Flying buttress

Explore the fascinating world of flying buttresses and discover how these architectural marvels provide structural support and stunning aesthetic appeal to buildings. Find inspiration for your next architectural project.
Notre Dame de Paris (IPA: [nɔtʁ dam də paʁi]; French for "Our Lady of Paris"), also known as Notre Dame Cathedral or simply Notre Dame, is a historic Roman Catholic Marian cathedral on the eastern half of the Île de la Cité in the fourth arrondissement of Paris, France. Sacred Architecture, Strasbourg, Strasbourg Cathedral, Flying Buttress, Architecture Cool, Gothic Architecture, Mesopotamia, Beautiful Architecture, Beautiful Buildings

Flying Buttresses of Strasbourg Cathedral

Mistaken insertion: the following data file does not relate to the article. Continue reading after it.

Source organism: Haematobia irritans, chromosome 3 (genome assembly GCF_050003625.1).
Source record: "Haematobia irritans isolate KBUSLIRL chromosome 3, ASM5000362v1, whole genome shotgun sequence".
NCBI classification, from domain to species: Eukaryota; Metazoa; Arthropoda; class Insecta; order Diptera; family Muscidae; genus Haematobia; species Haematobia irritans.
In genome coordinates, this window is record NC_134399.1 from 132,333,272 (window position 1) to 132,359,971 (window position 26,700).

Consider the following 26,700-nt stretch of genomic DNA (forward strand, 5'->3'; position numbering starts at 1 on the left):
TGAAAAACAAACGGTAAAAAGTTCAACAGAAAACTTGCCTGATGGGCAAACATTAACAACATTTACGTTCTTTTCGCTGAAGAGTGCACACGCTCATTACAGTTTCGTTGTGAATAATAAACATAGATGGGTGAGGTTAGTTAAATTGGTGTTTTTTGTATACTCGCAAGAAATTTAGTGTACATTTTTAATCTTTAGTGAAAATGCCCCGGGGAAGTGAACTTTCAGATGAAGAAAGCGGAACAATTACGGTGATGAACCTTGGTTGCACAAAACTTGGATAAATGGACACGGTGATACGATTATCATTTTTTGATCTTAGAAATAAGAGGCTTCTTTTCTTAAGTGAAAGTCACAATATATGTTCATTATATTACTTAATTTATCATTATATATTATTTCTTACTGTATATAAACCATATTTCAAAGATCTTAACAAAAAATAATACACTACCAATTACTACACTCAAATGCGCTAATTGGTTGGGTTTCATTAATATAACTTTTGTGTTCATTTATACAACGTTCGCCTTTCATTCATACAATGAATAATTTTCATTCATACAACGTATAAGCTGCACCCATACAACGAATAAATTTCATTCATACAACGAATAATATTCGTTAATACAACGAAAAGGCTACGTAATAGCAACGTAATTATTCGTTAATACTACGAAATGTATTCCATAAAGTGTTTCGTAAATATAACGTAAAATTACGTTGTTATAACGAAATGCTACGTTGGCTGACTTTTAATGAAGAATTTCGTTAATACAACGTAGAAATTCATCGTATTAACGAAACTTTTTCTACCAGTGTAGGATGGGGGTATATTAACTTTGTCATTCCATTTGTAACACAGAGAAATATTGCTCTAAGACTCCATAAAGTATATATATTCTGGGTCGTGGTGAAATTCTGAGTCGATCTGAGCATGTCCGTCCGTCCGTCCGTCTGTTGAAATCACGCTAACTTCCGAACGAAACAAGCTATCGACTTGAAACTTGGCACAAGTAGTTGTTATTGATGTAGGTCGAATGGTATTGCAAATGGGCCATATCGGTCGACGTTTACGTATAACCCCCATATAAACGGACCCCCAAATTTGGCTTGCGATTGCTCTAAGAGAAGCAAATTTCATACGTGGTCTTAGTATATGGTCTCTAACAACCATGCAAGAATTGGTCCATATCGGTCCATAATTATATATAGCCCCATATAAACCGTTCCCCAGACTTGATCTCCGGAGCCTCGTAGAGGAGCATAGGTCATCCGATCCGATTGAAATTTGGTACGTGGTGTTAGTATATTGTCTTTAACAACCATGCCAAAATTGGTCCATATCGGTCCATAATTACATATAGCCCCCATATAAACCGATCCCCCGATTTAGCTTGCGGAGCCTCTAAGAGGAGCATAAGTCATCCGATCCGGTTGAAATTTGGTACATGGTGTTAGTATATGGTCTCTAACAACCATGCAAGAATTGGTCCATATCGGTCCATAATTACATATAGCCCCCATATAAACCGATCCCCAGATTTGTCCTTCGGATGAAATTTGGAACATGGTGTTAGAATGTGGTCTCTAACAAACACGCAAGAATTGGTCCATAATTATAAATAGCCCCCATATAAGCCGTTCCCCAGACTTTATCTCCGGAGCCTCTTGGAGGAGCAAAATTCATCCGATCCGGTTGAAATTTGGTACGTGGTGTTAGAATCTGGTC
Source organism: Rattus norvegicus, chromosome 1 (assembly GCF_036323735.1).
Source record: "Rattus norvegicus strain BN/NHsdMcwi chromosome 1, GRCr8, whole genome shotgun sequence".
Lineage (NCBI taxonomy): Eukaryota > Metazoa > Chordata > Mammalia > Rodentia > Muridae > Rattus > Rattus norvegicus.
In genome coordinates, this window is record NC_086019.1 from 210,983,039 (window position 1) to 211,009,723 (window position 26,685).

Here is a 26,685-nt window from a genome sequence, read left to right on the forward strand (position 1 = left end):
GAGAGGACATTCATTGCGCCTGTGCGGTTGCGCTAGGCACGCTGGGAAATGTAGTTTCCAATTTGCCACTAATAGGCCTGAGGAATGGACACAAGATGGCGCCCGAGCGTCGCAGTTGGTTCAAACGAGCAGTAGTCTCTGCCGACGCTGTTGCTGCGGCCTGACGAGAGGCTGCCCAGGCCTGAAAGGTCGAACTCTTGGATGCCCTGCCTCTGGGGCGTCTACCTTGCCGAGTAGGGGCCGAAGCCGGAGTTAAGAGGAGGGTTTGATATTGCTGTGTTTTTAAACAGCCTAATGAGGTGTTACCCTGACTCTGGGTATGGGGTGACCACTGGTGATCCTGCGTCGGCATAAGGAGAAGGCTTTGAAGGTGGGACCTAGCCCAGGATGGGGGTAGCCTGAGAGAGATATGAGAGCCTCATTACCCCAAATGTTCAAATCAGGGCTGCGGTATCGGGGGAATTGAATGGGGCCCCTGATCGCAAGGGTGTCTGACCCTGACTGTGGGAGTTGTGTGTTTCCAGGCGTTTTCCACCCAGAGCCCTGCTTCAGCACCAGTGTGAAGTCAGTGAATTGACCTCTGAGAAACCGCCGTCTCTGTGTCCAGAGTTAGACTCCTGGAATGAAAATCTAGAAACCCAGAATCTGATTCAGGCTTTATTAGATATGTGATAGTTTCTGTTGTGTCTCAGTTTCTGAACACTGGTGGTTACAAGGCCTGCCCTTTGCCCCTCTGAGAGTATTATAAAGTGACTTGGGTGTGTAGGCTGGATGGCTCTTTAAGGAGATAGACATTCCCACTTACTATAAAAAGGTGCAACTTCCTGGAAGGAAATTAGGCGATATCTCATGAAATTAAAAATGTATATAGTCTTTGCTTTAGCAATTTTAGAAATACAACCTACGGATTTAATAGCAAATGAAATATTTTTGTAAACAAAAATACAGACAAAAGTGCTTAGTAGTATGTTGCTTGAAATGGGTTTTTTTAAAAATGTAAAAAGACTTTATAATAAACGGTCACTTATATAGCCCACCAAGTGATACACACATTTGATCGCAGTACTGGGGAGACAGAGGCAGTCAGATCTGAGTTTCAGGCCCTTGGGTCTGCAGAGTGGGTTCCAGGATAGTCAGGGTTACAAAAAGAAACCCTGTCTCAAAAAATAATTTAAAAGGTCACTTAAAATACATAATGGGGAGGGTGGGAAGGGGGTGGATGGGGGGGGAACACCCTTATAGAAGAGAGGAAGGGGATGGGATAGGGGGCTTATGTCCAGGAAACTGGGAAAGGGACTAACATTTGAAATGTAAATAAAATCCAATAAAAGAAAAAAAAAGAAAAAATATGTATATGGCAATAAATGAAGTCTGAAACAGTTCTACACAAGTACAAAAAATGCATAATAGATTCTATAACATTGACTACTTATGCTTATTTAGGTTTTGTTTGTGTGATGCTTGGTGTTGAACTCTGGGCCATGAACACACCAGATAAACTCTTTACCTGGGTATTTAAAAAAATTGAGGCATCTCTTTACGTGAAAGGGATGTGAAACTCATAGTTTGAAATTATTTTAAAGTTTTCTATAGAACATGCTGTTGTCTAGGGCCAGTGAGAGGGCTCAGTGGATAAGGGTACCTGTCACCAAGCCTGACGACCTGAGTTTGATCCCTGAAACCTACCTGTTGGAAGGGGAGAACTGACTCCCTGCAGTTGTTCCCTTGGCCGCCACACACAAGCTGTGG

Normally I wouldn't consider myself a buttress man, but flying buttresses get me every time. These sexy copper-topped flying buttresses are best seen about half-way up the spiraly climb to the top of the Strasbourg Cathedral's rooftop viewing platform. See where this picture was taken. [?]

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Rochi Torres
DIAGRAM: illustrating "flying buttresses". The flying buttresses on Chartres are rather modest compared to later cathedrals. Baroque Architecture, Cathedral Architecture, Flying Buttress, Architecture Baroque, Architecture Antique, Gothic Buildings, Gothic Cathedrals, Gothic Cathedral, Gothic Church

MARCH of HISTORY by Richard Wall

As Cathedrals got bigger, especially taller, a technique to strength the wall to hold the additional weight was needed. The builders of the Middle Ages came up with a unique design to meet this difficulty, the Flying Buttress. The Flying buttress was an additional arch support that was "free standing" outside the main walls of the building. This additional support allowed the walls to be thinner and rise to here to fore unknown heights.

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Donald Domineck